Forests 04 00710 g002 1024
Figure 2. (a) Average total cash and subsistence income in birr; and (b) number of culms used for subsistence and sale, disaggregated by region.

Click here to enlarge figure

Figure 2. (a) Average total cash and subsistence income in birr; and (b) number of culms used for subsistence and sale, disaggregated by region.
Forests 04 00710 g002 1024

In Awi, a relatively modest demand and encouraging market price was reported. Moreover, a large share of bamboo income was obtained in the form of cash (Figure 2). It was reported that bamboo was the prime cash crop in this region. In contrast to Awi, Sheka farmers obtained majority of the bamboo income, which was smaller than that of the other two locales, in the form of subsistence. Despite relatively high total production in Sidama, cash income proportion was lower than in Awi. This difference was due to the high household consumption by producer-farmers in Sidama, which limited the amount supplied to the market (Figure 2). Moreover, the price of culms was slightly lower in Sidama than in Awi.

Income varied among households from a minimum in Sheka to a maximum in Sidama. Both total and cash income of Sheka farmers were significantly different from those of Sidama and Awi farmers at 95% confidence. However, there was no difference between Sidamo and Awi at 95% confidence (Table 2).

Table Table 2. Variation in total bamboo consumption (in birr) and degree of commercialization in three Ethiopian study regions.

Click here to display table

Table 2. Variation in total bamboo consumption (in birr) and degree of commercialization in three Ethiopian study regions.
Variables * Sidama ( n = 43)Awi ( n = 38)Sheka ( n = 52)Kruskal-Wallis ANOVA
Cash income501967693584000ANOVA ranksH = 45.56p < 0.001
AAB* Dunn’s multiple comparisonp < 0.05
Total annual
20010040020087.5400503080ANOVA ranksH = 29.95p < 0.001
AAB*Dunn’s multiple comparisonp < 0.05
Price per pole871010811435ANOVA ranksH = 86.75p < 0.001
AAB*Dunn’s multiple comparisonp < 0.05

* letters A and B indicating groups-groups with different letter are significantly different from each other.

During the survey year, 90% of the interviewees from Sheka, 30% from Sidama, and 24% from Awi did not sell bamboo (Figure 3). Figure 3 further shows that there was no major difference between the three regions in terms of numbers of households using bamboo for subsistence purpose.

Forests 04 00710 g003 1024
Figure 3. Percentage of annual bamboo utilization by households in the districts.

Click here to enlarge figure

Figure 3. Percentage of annual bamboo utilization by households in the districts.
Forests 04 00710 g003 1024

Within Sheka, further comparison of bamboo cash income relative to other livelihood sources revealed that it was the least commercialized product compared with cereal crops (14.1%), honey (85.4%), and spices (81%), where figures represent proportions of income obtained in cash. Consequently, the average total cash income of households was also higher than the average cash income from bamboo. Obviously, no tree species including bamboo were mentioned as important sources of cash income in this district.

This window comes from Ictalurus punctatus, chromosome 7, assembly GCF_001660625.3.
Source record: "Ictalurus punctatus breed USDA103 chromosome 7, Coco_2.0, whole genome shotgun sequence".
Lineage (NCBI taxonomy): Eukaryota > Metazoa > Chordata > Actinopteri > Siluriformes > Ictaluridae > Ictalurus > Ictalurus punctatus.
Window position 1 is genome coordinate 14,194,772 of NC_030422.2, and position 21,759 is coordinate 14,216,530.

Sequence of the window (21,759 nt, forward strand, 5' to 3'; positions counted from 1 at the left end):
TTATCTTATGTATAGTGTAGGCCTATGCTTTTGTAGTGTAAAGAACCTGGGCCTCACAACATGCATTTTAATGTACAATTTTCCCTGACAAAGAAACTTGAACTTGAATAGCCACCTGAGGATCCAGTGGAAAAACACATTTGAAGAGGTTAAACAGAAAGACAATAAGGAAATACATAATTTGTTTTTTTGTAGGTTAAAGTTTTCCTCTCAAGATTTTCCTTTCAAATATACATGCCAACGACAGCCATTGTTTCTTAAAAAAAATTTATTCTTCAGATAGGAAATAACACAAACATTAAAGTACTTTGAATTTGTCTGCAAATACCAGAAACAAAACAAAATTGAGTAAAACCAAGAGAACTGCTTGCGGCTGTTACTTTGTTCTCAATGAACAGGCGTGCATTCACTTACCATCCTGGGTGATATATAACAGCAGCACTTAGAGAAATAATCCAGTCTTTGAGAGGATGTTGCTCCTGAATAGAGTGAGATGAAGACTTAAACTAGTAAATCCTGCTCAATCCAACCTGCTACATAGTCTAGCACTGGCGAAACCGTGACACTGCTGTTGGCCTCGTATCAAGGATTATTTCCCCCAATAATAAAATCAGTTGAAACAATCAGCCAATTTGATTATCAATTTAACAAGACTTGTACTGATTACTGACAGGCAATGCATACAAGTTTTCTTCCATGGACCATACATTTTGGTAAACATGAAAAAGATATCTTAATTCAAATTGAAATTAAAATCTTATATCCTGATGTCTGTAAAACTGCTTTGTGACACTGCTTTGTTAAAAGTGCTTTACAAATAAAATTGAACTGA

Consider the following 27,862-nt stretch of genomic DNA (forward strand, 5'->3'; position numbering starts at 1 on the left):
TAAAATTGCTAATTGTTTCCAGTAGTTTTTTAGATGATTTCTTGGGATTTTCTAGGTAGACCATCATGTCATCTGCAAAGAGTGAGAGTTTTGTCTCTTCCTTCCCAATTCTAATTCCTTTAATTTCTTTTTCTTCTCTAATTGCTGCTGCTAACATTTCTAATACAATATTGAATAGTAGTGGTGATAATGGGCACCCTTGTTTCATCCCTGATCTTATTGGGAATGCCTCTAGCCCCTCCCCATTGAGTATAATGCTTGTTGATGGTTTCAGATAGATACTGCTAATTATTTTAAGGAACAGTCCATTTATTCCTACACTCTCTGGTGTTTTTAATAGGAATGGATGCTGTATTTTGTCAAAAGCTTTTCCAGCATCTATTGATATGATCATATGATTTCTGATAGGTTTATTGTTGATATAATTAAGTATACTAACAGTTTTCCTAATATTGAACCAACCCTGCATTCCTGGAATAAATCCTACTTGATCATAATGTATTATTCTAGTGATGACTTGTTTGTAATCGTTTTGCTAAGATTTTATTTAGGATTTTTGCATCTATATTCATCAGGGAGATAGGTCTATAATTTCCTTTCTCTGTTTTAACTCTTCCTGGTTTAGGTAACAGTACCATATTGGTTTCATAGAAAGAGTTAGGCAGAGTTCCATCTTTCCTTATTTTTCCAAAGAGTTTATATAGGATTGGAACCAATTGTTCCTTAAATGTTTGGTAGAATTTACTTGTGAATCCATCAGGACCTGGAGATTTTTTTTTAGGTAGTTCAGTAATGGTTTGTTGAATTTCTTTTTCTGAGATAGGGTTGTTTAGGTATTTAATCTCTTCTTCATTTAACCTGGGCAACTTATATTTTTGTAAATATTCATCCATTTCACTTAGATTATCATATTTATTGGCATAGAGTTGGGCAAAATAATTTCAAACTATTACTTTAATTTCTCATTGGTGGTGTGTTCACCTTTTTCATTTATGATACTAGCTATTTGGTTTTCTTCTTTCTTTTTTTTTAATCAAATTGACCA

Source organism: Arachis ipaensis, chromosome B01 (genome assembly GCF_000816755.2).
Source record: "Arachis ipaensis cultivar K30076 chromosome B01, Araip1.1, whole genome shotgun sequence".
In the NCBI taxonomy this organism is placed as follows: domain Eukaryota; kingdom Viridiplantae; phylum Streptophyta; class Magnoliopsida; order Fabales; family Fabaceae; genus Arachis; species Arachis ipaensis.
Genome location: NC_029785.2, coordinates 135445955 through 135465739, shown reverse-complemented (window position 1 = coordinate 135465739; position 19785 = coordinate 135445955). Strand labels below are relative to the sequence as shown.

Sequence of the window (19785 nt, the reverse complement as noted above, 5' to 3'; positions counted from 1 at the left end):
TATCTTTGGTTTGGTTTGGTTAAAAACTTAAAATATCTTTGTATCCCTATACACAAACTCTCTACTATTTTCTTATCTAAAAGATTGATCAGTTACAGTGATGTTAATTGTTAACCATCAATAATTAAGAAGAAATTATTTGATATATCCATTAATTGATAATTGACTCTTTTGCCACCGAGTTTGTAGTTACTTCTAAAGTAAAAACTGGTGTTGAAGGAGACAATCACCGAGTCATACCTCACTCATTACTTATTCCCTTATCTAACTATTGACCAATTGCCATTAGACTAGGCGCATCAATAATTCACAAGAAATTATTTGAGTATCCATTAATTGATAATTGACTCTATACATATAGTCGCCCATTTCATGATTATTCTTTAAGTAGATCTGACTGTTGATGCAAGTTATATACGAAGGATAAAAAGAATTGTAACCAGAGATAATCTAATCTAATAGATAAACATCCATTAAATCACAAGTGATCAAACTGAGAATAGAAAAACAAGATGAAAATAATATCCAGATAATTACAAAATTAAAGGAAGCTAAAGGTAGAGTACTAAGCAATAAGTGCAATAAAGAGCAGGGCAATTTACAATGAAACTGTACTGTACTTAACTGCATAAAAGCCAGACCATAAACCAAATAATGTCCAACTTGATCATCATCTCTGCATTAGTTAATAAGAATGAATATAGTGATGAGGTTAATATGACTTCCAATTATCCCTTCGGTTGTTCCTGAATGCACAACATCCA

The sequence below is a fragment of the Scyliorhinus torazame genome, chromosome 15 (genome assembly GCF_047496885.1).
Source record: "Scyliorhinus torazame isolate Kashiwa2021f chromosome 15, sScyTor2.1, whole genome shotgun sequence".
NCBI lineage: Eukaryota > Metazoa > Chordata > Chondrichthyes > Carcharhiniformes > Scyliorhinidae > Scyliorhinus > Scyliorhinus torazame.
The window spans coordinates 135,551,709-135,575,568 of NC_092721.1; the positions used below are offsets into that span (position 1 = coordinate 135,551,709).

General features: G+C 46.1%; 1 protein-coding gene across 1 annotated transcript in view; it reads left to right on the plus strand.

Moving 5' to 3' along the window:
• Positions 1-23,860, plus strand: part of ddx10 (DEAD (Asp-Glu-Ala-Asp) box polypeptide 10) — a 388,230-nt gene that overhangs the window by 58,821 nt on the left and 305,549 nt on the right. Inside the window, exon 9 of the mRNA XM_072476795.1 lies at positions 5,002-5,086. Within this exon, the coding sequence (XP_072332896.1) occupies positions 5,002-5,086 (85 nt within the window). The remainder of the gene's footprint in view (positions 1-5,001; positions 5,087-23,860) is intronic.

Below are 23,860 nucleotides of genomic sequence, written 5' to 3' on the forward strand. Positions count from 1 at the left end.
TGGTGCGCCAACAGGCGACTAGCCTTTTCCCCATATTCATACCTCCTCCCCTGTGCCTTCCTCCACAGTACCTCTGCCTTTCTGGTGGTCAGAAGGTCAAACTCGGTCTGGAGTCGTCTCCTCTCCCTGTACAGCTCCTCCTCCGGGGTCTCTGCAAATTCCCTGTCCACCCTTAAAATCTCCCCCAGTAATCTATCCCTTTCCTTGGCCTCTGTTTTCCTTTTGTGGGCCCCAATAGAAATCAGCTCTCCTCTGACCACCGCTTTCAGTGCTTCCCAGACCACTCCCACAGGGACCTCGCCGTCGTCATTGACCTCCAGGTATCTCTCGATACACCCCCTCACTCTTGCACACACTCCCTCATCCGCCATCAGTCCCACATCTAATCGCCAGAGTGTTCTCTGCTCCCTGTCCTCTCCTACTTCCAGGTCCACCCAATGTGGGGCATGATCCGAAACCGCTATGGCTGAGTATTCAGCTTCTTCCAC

3.3. Bamboo Value Chain

3.3.1. Production and Transportation

The bamboo value chain starts in culm production areas: the natural bamboo forest in Sheka and managed bamboos in Awi and Sidama. Farmers are the major actors as producers and harvesters. They harvest bamboo for their own consumption, for sale, or for bartering. Buyers also prefer to harvest bamboo culms by themselves directly from bamboo lots so that they can select mature and high-quality culms. However, farmers do not allow harvesting by buyers, claiming that they damage the stumpage value due to irresponsible harvesting practices. Major buyers of harvested culms were farmers, bamboo traders, bamboo craftsmen, and recreational house builders. Transactions were conducted at farm gates, roadsides, or local markets. Prices were fixed by negotiation between harvesters and buyers.

Culms are transported by four major actors: bamboo owners/harvesters, processors, traders, and tourist house constructors. Bamboo owners or, as in the case of Sheka, the collectors transport culms to nearby marketing centers. From marketing centers, processors transport the product to the processing cities. These same processors also travel deep inside the production area and collect products from the bamboo forest. Likewise, bamboo culms can also be transported by traders from production centers or local markets to their bamboo yards in the cities or directly to craft shops. Finally, bamboo recreational house construction companies or tourist house owners transport culms directly from the production area to the construction site. The means of transport are trucks.

3.3.2. Processing and Consumption

Processing of bamboo takes place both in the rural areas and in the urban selling center. Most households that own bamboo, process it to produce basic household utilities such as furniture, utensils, and equipment for consumption by the processors and their extended family members. Only some products (furniture and mats from Awi, mats from Sidama) are processed and traded. Most commercial processing takes place in urban areas with the largest concentration in the national capital, but regional capitals such as Hawassa and Bahir Dar each have more than 20 registered and unregistered processors who primarily produce furniture using traditional tools and equipments.